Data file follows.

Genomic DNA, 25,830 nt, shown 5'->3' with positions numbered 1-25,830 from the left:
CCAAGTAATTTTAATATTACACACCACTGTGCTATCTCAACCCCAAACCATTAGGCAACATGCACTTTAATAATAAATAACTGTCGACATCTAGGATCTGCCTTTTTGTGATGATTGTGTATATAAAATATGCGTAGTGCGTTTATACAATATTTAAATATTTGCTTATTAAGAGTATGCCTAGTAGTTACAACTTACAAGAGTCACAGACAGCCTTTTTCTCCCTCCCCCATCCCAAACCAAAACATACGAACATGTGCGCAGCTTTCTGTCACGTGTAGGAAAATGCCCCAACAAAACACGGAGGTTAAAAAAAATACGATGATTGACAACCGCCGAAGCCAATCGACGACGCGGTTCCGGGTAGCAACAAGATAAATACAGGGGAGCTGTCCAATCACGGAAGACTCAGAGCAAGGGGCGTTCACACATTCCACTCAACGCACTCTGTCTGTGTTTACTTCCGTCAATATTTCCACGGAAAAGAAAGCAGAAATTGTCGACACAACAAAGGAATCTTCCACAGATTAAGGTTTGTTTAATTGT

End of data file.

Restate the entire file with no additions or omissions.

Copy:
Genomic DNA, 25,830 nt, shown 5'->3' with positions numbered 1-25,830 from the left:
CCAAGTAATTTTAATATTACACACCACTGTGCTATCTCAACCCCAAACCATTAGGCAACATGCACTTTAATAATAAATAACTGTCGACATCTAGGATCTGCCTTTTTGTGATGATTGTGTATATAAAATATGCGTAGTGCGTTTATACAATATTTAAATATTTGCTTATTAAGAGTATGCCTAGTAGTTACAACTTACAAGAGTCACAGACAGCCTTTTTCTCCCTCCCCCATCCCAAACCAAAACATACGAACATGTGCGCAGCTTTCTGTCACGTGTAGGAAAATGCCCCAACAAAACACGGAGGTTAAAAAAAATACGATGATTGACAACCGCCGAAGCCAATCGACGACGCGGTTCCGGGTAGCAACAAGATAAATACAGGGGAGCTGTCCAATCACGGAAGACTCAGAGCAAGGGGCGTTCACACATTCCACTCAACGCACTCTGTCTGTGTTTACTTCCGTCAATATTTCCACGGAAAAGAAAGCAGAAATTGTCGACACAACAAAGGAATCTTCCACAGATTAAGGTTTGTTTAATTGT